What it omits is his role at the vortex of development and admissions. Mr. Fleishman, who served as chairman of a 1983-92 fund-raising campaign that raised $221 million, courted potential donors and pushed to admit their children.
Ms. Scott, the former admissions director, recalls having conversations with Mr. Fleishman about candidates. Harold Wingood, a senior associate director of admissions from 1986 to 1992, says Mr. Fleishman would “call either me or the president’s office” to advocate for development cases.
Mr. Fleishman wrote a wine column for eight years for Vanity Fair magazine and cultivated Duke donors with vintage selections. “Joel used to give very expensive bottles of wine and put them on his university expense account,” recalls former president Keith Brodie, who succeeded Mr. Sanford in 1986 and sought to restrict the practice of development admits. “Because they were millionaires, you had to buy an expensive bottle.” Mr. Fleishman, now a professor of law and public policy at Duke, declines to comment.
Mr. Fleishman met the Hart family at the airport and escorted them to the house of the Duke president, where the family stayed for three nights, Mr. Hart recalls. His daughter enrolled at Duke — followed by three more of his children. In 1986, after Mr. Hart pledged $1 million to a fund-raising campaign led by Mr. Fleishman, Duke established the Hart Leadership Program, which teaches students leadership skills.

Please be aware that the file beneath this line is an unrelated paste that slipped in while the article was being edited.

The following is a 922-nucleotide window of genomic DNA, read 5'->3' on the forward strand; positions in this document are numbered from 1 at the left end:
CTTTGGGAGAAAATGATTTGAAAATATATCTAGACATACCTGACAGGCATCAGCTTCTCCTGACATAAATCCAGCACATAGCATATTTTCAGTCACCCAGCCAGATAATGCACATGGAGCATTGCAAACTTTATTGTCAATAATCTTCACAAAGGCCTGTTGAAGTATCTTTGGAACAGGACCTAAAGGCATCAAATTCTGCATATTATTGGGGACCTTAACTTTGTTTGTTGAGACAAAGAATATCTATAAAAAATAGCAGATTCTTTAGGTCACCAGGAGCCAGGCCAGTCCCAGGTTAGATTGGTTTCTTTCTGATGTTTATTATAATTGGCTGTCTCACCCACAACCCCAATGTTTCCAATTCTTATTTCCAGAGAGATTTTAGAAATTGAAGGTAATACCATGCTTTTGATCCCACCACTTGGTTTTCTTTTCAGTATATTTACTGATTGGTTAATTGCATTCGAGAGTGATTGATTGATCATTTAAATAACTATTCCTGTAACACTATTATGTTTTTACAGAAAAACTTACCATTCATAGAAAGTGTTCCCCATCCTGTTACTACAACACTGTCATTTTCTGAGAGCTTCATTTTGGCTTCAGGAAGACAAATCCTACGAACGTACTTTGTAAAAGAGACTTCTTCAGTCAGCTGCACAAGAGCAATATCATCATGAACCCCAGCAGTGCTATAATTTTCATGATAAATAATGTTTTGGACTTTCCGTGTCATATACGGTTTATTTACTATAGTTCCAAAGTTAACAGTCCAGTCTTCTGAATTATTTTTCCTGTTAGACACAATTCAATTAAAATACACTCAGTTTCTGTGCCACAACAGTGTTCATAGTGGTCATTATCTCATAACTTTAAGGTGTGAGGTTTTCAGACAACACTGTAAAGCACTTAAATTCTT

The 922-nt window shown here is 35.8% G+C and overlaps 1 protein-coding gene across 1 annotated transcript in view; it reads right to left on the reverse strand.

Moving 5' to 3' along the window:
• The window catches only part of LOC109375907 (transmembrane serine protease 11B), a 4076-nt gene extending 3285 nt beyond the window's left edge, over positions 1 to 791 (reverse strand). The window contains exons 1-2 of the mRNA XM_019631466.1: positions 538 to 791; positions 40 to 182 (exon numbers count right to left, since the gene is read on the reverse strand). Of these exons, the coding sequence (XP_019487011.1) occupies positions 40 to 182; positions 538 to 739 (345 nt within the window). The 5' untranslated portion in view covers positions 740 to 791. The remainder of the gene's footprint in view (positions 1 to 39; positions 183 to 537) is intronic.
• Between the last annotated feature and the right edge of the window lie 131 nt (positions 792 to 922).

Mr. Hart says all four children were “competitive academically” and that no one at the university, including Mr. Fleishman, solicited a donation. “I had to offer him,” Mr. Hart says.
At the same time, Mr. Hart acknowledges the role wealth can play in admissions. “Do I think money can make a difference… . Yeah, sure,” he says. “Human nature is going to be human nature.”
Mr. Fleishman’s friendships with Duke donors gave him a valuable entrée into businesses far afield from academia. Take, for example, Ralph Lauren. Two of the famed designer’s children, David and Dylan, graduated from Dalton School in Manhattan in 1989 and 1992 respectively and enrolled at Duke while Mr. Fleishman ran the fund-raising campaign.